In spite of the fact that the Court did not take him up for several years, his success brought a large number of imitators; and thus Worth's influence on the modes of the present time, both directly and indirectly, has been beyond computation.

The gossip of his earlier patrons, however, finally reached the ears of the Empress Eugenie, who afterwards became his most beautiful and faithful customer. Only once did they disagree, and that was on the question of the crinoline. The Empress designed it — Worth opposed it as a monstrosity; but the Empress insisted and won.

Other great names in the customers' book are Elizabeth of Austria, Margherita of Italv, Mme. de Castiglione, Mme. de Pourtales, and every reigning star in the theatrical and operatic world. It was, indeed, the faithfulness of the beautiful Empress, and the way in which her example was followed by so many Court ladies, that earned for the House of Worth the title of "Court dressmaker." But the distinction thus conferred does not imply that Worth does not dress ladies in other circles of Society. The genius of Worth, then as now, lies just in this particular fact that he can dress women of all ages, all types, and all nations, and dress them in a manner which gives each distinction, emphasizes the personality, and confers the lasting satisfaction of being well turned out.

On only one occasion did M. Worth exhibit his wares; and that was at the Paris Exposition of 1855, when he took first prize for a Court mantle of his own design, entirely covered with embroidery in gold thread. In many of the French Museums, however, there are to be found examples of the beautiful materials which Worth designed and had manufactured especially for the use of his house.

For it must be remembered that one of M. Worth's most important and lasting contributions to the prosperity of those who cater for women's needs, as well as to the variety and elegance of his clients' garments, was his insistence on new fabrics, new trimmings, new materials of every description. In his endeavours to restore in Paris the splendours of the days of La Pompadour, and of Marie Antoinette, he found himself confronted at the outset with a grave difficulty, which would have proved unsurmountable to a man of less energy, resource and initiative. The magnificent materials of those days were no longer to be had! The Revolution had destroyed the market for beautiful materials of this type, and the Restoration and regime of Louis Philippe had left a dour aspect in the City of Light. When Worth first entered the business of dressmaking, the only materials of the richer sort used for woman's dress were velvet, faille, and watered silk. Satin, for example, was never used. M. Worth desired to use satin very extensively in the gowns he designed, but he was not satisfied with what could be had at the time; he wanted something very much richer than was produced by the mills at Lyons. That his requirements entailed the reconstruction of mills mattered little - the mills were reconstructed under his directions, and the Lyons looms, turned out a richer satin than ever, and the manufacturers prospered accordingly. On parallel lines, he stimulated also the manufacture of embroidery and passementerie. It was he who first started the manufacture of laces copied from the designs of the real old laces. He was the first dressmaker to use fur in the trimming of light materials -- but he employed only the richer furs, such as sable and ermine, and had no use whatever for the inferior varieties of skins. Under his direction, the House of Worth was the first to adopt the custom of showing its creations on living mannequins.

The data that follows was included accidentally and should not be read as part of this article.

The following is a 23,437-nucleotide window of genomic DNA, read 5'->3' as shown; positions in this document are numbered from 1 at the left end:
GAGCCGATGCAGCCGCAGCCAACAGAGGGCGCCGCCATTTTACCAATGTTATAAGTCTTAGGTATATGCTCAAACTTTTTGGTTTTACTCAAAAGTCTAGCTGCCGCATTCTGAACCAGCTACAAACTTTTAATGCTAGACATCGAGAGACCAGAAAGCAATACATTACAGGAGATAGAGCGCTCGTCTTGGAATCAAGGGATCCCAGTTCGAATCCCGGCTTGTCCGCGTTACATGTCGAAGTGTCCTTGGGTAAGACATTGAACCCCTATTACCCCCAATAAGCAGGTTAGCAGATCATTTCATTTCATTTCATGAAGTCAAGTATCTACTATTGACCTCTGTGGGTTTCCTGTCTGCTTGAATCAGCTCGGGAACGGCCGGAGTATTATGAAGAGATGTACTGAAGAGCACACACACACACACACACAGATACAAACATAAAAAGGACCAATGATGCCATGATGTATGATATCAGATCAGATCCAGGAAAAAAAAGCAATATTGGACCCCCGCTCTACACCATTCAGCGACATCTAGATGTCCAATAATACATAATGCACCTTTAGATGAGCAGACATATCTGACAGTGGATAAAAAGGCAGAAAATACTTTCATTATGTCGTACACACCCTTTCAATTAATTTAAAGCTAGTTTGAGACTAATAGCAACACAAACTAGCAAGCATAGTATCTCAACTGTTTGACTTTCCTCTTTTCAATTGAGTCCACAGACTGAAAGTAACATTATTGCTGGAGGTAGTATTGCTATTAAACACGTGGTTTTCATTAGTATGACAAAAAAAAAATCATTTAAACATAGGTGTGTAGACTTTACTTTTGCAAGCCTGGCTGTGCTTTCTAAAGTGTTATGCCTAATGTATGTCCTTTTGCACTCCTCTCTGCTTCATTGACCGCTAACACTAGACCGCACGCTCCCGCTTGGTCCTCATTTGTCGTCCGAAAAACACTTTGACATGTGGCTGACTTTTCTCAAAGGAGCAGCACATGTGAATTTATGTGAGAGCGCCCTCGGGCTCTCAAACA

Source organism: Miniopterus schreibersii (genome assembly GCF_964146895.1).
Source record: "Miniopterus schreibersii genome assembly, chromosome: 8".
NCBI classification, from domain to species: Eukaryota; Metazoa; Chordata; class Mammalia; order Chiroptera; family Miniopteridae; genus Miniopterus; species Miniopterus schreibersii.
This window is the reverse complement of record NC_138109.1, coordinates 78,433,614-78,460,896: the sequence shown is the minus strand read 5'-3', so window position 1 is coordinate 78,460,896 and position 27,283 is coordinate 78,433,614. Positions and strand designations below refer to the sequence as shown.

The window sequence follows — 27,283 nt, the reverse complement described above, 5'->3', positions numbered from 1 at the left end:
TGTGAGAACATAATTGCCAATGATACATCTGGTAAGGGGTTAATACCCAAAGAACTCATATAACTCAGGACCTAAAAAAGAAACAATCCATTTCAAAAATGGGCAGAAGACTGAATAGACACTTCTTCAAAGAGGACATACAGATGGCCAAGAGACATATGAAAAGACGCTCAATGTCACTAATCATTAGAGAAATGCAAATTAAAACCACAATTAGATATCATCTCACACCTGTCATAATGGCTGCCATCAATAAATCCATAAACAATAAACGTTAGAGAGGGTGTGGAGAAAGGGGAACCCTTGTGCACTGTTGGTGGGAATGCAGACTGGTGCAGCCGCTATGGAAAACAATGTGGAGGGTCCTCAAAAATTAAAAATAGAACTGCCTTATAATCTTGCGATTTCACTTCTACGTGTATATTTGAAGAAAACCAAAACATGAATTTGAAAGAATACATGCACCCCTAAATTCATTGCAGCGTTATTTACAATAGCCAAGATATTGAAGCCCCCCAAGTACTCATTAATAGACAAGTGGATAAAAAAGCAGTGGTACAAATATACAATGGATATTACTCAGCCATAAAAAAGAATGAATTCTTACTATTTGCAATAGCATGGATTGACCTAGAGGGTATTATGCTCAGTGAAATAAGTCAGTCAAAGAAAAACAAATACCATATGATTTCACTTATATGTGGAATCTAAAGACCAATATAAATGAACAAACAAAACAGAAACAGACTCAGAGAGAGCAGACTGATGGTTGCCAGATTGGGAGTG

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When the Franco-Prussian War broke out in 1870, the House of Worth had reached the pinnacle of its fame, but with the Battle of Sedan the glorious days of the Second Empire came to a close. Charles Frederick Worth was shut up in Paris when it was besieged by the Germans, and the world of fashion was indeed disconsolate. Who was to tell it what to wear? Worth escaped in a balloon from the beleaguered city, but where he was few people knew. A little incident which occurred at this time illustrates how indispensable he had become to the elegantes. Just before the war broke out he had introduced the fashion of draping the beautiful Indian shawls as mantles, and he alone seemed to possess the art of producing the right effect. A certain American lady — it was Mrs. Charles Francklyn, prominent in New York Society of the day had been presented with an exquisite example of these beautiful Indian shawls. Overjoyed, she started for Europe, in order that Worth might drape it for her; but, alas, when she reached France she found the gates of Paris closed, and Worth was behind the city fortifications. Then came news of his escape, and Mrs. Francklyn started on a hunt all over the Continent of Europe to find him. It was a long and weary hunt; but she did find him at last, and the shawl was draped to perfection by the inimitable artist.

When the war was over, of course, Paris was depressed. Economy was the watchword of the moment. But Paris is ever lighthearted, and soon regained her spirits. Economy for the fashionable woman meant the wearing of the simplest of dresses, that cost only about L.25 apiece; and Worth was soon turning out wonderful creations in silks and satins of a rich orange colour called Bismarck enrage, and of a lovely deep grey known as Cendres de Paris.